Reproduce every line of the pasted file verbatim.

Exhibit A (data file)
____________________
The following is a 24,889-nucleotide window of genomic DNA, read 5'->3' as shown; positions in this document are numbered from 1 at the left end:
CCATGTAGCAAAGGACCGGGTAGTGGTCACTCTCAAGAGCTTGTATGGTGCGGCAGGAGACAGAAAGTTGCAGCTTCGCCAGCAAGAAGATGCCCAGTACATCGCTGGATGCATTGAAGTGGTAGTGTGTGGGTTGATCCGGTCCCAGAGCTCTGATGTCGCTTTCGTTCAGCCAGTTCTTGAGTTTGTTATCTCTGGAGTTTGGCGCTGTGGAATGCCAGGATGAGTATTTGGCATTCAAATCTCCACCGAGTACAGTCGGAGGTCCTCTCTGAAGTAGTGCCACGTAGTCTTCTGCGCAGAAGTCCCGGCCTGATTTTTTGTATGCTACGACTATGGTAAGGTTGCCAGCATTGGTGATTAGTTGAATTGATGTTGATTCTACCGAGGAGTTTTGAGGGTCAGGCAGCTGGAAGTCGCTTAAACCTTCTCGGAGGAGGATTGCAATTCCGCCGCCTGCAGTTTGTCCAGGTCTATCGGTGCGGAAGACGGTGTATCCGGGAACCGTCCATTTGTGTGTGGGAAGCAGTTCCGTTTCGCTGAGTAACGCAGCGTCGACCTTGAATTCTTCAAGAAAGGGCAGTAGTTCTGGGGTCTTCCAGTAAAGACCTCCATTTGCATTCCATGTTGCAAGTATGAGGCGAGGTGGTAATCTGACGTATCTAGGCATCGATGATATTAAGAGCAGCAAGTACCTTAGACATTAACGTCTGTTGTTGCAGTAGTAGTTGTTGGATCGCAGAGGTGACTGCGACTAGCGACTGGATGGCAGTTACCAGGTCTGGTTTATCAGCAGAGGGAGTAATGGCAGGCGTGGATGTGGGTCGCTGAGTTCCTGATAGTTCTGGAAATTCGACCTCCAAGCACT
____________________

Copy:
The following is a 24,889-nucleotide window of genomic DNA, read 5'->3' as shown; positions in this document are numbered from 1 at the left end:
CCATGTAGCAAAGGACCGGGTAGTGGTCACTCTCAAGAGCTTGTATGGTGCGGCAGGAGACAGAAAGTTGCAGCTTCGCCAGCAAGAAGATGCCCAGTACATCGCTGGATGCATTGAAGTGGTAGTGTGTGGGTTGATCCGGTCCCAGAGCTCTGATGTCGCTTTCGTTCAGCCAGTTCTTGAGTTTGTTATCTCTGGAGTTTGGCGCTGTGGAATGCCAGGATGAGTATTTGGCATTCAAATCTCCACCGAGTACAGTCGGAGGTCCTCTCTGAAGTAGTGCCACGTAGTCTTCTGCGCAGAAGTCCCGGCCTGATTTTTTGTATGCTACGACTATGGTAAGGTTGCCAGCATTGGTGATTAGTTGAATTGATGTTGATTCTACCGAGGAGTTTTGAGGGTCAGGCAGCTGGAAGTCGCTTAAACCTTCTCGGAGGAGGATTGCAATTCCGCCGCCTGCAGTTTGTCCAGGTCTATCGGTGCGGAAGACGGTGTATCCGGGAACCGTCCATTTGTGTGTGGGAAGCAGTTCCGTTTCGCTGAGTAACGCAGCGTCGACCTTGAATTCTTCAAGAAAGGGCAGTAGTTCTGGGGTCTTCCAGTAAAGACCTCCATTTGCATTCCATGTTGCAAGTATGAGGCGAGGTGGTAATCTGACGTATCTAGGCATCGATGATATTAAGAGCAGCAAGTACCTTAGACATTAACGTCTGTTGTTGCAGTAGTAGTTGTTGGATCGCAGAGGTGACTGCGACTAGCGACTGGATGGCAGTTACCAGGTCTGGTTTATCAGCAGAGGGAGTAATGGCAGGCGTGGATGTGGGTCGCTGAGTTCCTGATAGTTCTGGAAATTCGACCTCCAAGCACT